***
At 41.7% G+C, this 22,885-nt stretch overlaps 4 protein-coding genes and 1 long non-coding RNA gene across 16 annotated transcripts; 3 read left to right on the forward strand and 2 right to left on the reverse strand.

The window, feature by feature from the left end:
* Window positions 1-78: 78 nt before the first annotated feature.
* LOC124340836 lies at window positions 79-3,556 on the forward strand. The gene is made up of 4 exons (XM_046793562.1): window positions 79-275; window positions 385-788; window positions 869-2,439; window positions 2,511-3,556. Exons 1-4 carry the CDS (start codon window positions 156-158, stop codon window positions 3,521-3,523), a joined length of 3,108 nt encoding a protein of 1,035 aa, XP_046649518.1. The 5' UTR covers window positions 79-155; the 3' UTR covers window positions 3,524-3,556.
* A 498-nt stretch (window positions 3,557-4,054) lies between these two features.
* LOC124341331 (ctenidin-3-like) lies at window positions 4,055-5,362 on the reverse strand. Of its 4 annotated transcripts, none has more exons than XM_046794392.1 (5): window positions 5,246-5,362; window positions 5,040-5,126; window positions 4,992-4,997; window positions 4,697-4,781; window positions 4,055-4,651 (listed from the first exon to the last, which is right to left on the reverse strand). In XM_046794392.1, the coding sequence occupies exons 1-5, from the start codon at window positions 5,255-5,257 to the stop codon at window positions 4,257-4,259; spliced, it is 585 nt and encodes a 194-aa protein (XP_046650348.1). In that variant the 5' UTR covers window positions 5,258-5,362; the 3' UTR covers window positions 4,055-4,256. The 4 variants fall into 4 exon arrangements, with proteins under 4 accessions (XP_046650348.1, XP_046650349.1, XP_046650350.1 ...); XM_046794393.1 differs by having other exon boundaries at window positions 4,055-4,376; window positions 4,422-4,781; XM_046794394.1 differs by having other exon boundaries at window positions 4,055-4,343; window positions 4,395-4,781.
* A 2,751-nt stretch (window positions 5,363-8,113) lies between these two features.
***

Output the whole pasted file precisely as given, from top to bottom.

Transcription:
At 41.7% G+C, this 22,885-nt stretch overlaps 4 protein-coding genes and 1 long non-coding RNA gene across 16 annotated transcripts; 3 read left to right on the forward strand and 2 right to left on the reverse strand.

The window, feature by feature from the left end:
* Window positions 1-78: 78 nt before the first annotated feature.
* LOC124340836 lies at window positions 79-3,556 on the forward strand. The gene is made up of 4 exons (XM_046793562.1): window positions 79-275; window positions 385-788; window positions 869-2,439; window positions 2,511-3,556. Exons 1-4 carry the CDS (start codon window positions 156-158, stop codon window positions 3,521-3,523), a joined length of 3,108 nt encoding a protein of 1,035 aa, XP_046649518.1. The 5' UTR covers window positions 79-155; the 3' UTR covers window positions 3,524-3,556.
* A 498-nt stretch (window positions 3,557-4,054) lies between these two features.
* LOC124341331 (ctenidin-3-like) lies at window positions 4,055-5,362 on the reverse strand. Of its 4 annotated transcripts, none has more exons than XM_046794392.1 (5): window positions 5,246-5,362; window positions 5,040-5,126; window positions 4,992-4,997; window positions 4,697-4,781; window positions 4,055-4,651 (listed from the first exon to the last, which is right to left on the reverse strand). In XM_046794392.1, the coding sequence occupies exons 1-5, from the start codon at window positions 5,255-5,257 to the stop codon at window positions 4,257-4,259; spliced, it is 585 nt and encodes a 194-aa protein (XP_046650348.1). In that variant the 5' UTR covers window positions 5,258-5,362; the 3' UTR covers window positions 4,055-4,256. The 4 variants fall into 4 exon arrangements, with proteins under 4 accessions (XP_046650348.1, XP_046650349.1, XP_046650350.1 ...); XM_046794393.1 differs by having other exon boundaries at window positions 4,055-4,376; window positions 4,422-4,781; XM_046794394.1 differs by having other exon boundaries at window positions 4,055-4,343; window positions 4,395-4,781.
* A 2,751-nt stretch (window positions 5,363-8,113) lies between these two features.